If you’re getting the impression I was having more fun on the new Hypermotard (specifically the new Hypermotard SP) than a person my age should be allowed to have, you’d be exactly right. I felt like with another day or two to work out all the possibilities the addition of the new Bosch six-way inertial measurement unit provides, I could maybe someday learn to ride like the big boys. It’s fantasy, but it’s fun.

Actually there are two new Hypermotard 950s:

Your Hyper SP, pictured, is going to retail for $16,695. Your base 950 will sell for $13,295.

Exiting those corners in first gives way more thrust out the exits; I just have to leave my mechanical sympathy in the pit. While you’re trusting the brakes you may as well trust in the new DTC EVO system, which is based on an algorithm that ensures faster, more precise intervention. The DTC EVO interfaces with the Bosch Inertial Measurement Unit (IMU), constantly measuring the lean angle and using it to accurately calculate the degree of intervention needed to ensure suitable rear wheelspin (according to the DTC EVO level setting).

Me exiting a corner. (That Termignoni pipe is optional; the SP and base 950 come with the same undertail dual exhaust.)

Ruben Xaus exiting a corner. Compare and contrast.

I kept whacking the throttle open harder and harder out of those first-gear corners, until I’d grab second gear (seamlessly again, thanks to the excellent DQS) still leaned pretty far over, then roll the gas to the stop or as close as my medulla oblongata would allow. In my last 15-minute session of the day, I think I finally felt the TC cut in to dial the power back and save me from myself. Or maybe I rolled the throttle shut? Who knows. The point is I didn’t soil myself. Which means I might do better next lap?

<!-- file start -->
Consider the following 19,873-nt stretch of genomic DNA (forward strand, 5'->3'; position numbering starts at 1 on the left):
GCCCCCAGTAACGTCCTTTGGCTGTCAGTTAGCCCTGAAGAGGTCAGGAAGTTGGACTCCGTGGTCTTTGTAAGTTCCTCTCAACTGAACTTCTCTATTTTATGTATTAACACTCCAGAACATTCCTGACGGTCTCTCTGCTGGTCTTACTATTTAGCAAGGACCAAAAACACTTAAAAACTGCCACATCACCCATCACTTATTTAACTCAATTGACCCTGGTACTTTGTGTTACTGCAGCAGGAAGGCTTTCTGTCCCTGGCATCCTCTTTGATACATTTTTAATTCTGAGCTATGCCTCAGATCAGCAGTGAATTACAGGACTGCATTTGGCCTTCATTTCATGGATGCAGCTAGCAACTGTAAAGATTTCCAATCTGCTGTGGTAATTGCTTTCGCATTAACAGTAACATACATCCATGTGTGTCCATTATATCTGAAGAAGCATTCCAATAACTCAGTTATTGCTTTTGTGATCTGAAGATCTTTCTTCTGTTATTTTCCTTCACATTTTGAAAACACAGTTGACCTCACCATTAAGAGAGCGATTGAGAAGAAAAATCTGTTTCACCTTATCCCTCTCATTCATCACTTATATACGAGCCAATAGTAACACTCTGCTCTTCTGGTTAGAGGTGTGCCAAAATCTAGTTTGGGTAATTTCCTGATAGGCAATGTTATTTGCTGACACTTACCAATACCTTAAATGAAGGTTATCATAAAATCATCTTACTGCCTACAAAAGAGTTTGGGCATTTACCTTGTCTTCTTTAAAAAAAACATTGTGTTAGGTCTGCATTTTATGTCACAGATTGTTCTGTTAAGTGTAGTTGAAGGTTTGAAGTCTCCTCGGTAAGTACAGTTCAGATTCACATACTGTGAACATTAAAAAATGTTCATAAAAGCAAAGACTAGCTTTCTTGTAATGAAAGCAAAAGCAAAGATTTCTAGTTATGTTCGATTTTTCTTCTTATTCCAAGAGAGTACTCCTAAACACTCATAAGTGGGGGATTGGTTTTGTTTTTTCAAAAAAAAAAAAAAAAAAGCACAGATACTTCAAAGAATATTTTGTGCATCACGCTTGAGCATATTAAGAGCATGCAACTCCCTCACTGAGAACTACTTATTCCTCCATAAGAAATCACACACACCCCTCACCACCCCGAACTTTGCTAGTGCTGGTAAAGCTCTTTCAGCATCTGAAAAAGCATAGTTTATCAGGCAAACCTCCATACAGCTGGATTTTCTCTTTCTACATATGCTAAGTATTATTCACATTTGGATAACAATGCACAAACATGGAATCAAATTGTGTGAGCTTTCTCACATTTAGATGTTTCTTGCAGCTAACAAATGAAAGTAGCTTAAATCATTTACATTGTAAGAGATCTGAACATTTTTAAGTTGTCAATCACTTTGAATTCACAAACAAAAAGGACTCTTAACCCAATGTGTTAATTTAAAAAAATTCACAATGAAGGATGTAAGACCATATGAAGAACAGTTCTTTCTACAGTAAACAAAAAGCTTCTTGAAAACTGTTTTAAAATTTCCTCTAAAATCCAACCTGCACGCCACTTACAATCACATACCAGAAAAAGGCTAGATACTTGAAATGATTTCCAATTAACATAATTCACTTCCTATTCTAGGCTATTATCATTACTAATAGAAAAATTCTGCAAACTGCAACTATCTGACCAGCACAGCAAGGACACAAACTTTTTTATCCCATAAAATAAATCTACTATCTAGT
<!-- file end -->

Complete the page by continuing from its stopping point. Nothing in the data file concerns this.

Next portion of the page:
A Panigale V4 might be more useable on a bigger track, but no how, no way on this tight little one. It’s a much closer approximation of the roads most of us ride most of the time.

What all those electronics do is simply encourage you to explore how much grip the tires at both ends have (more than you think), with a greater margin of safety. While truly expert riders might quibble about certain specifics, DTC and lean-sensitive ABS are the penicillin to road rash for the vast majority of us. Let’s not over-prescribe them.

The biggest cost item on the SP is probably its Öhlins suspension pieces. I saw a few bumps on Circuito Maspalomas, but I never felt them. Even the second-fastest guy said he was happy with the SP in its stock settings, but we stiffened ours up a bit with more preload, compression, and rebound damping at both ends and felt immediately more confident and quicker, mostly thanks to dramatically reduced brake dive into those first-gear corners.